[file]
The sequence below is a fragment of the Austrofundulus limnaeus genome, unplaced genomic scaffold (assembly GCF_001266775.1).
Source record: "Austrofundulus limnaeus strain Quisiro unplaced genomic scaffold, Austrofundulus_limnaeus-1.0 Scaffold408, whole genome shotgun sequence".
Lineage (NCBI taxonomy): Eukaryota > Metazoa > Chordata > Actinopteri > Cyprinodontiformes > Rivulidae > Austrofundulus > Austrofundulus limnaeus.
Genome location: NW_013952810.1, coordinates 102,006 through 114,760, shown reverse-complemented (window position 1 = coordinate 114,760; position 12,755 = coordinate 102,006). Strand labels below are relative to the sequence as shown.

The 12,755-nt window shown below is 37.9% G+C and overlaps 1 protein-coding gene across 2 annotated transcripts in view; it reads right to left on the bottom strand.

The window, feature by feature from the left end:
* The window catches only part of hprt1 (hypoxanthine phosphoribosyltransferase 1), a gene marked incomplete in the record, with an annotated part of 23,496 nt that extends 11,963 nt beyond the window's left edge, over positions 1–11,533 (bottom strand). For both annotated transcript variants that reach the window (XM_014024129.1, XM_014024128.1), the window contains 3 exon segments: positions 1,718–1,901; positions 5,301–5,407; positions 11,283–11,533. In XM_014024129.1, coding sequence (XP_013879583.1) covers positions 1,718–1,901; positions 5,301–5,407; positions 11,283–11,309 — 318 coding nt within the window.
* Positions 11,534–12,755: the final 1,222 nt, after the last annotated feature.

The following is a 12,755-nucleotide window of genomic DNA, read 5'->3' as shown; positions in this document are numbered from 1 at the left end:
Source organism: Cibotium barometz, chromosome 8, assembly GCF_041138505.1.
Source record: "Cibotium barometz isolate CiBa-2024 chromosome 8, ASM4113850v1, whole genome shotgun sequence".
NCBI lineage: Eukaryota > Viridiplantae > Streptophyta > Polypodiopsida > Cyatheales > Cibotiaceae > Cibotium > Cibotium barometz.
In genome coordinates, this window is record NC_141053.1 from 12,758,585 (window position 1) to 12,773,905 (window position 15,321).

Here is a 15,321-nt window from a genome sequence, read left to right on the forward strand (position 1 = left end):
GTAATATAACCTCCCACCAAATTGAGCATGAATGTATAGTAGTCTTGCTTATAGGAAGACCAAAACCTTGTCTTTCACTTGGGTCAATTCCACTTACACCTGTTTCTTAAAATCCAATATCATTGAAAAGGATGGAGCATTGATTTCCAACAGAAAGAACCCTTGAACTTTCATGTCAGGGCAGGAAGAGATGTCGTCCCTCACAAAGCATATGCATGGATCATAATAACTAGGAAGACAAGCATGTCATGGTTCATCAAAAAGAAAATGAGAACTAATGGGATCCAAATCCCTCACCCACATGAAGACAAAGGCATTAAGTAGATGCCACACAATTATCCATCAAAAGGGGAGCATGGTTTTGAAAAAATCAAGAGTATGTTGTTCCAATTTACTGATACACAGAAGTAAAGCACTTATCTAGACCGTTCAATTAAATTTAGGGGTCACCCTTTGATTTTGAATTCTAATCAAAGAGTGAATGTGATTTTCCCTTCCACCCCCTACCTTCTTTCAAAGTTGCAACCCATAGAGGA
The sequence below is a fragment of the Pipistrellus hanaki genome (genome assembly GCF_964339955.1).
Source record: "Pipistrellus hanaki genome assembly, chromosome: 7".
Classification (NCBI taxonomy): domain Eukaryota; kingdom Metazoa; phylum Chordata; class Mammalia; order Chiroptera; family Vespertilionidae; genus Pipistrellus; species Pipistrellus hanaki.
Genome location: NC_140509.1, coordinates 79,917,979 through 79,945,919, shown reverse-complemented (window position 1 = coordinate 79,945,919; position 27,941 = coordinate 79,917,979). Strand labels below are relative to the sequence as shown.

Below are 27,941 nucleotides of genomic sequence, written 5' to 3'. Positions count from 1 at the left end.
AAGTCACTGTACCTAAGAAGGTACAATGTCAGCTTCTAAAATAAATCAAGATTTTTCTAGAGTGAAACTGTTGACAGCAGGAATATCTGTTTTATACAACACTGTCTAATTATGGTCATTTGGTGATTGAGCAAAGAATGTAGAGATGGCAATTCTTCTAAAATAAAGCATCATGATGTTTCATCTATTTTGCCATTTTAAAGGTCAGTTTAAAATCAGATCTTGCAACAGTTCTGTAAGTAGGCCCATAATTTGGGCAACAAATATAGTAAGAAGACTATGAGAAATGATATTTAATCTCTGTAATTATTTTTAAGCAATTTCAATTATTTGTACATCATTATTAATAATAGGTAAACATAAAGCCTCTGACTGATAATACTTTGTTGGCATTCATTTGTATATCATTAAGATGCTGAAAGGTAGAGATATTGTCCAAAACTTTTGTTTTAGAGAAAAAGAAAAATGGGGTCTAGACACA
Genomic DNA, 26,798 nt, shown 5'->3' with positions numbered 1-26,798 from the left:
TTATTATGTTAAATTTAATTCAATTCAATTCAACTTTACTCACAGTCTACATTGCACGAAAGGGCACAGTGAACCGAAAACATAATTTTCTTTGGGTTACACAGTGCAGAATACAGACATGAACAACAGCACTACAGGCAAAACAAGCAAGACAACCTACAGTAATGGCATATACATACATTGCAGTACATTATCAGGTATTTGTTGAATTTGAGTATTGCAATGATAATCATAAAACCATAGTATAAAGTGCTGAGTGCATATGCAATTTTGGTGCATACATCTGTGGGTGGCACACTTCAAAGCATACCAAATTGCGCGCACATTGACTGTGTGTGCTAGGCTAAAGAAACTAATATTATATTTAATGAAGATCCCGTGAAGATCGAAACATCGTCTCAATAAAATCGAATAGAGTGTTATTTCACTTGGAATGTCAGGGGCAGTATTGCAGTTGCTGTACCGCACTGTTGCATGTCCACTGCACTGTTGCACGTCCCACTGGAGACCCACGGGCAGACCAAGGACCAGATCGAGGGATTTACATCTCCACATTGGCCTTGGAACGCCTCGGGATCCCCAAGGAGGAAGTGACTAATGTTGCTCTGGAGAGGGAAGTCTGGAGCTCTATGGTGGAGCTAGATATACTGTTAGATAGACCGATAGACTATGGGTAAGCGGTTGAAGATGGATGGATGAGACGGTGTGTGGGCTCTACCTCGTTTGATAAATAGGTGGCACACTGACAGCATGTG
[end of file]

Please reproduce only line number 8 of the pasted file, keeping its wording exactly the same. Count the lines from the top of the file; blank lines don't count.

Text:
* Positions 11,534–12,755: the final 1,222 nt, after the last annotated feature.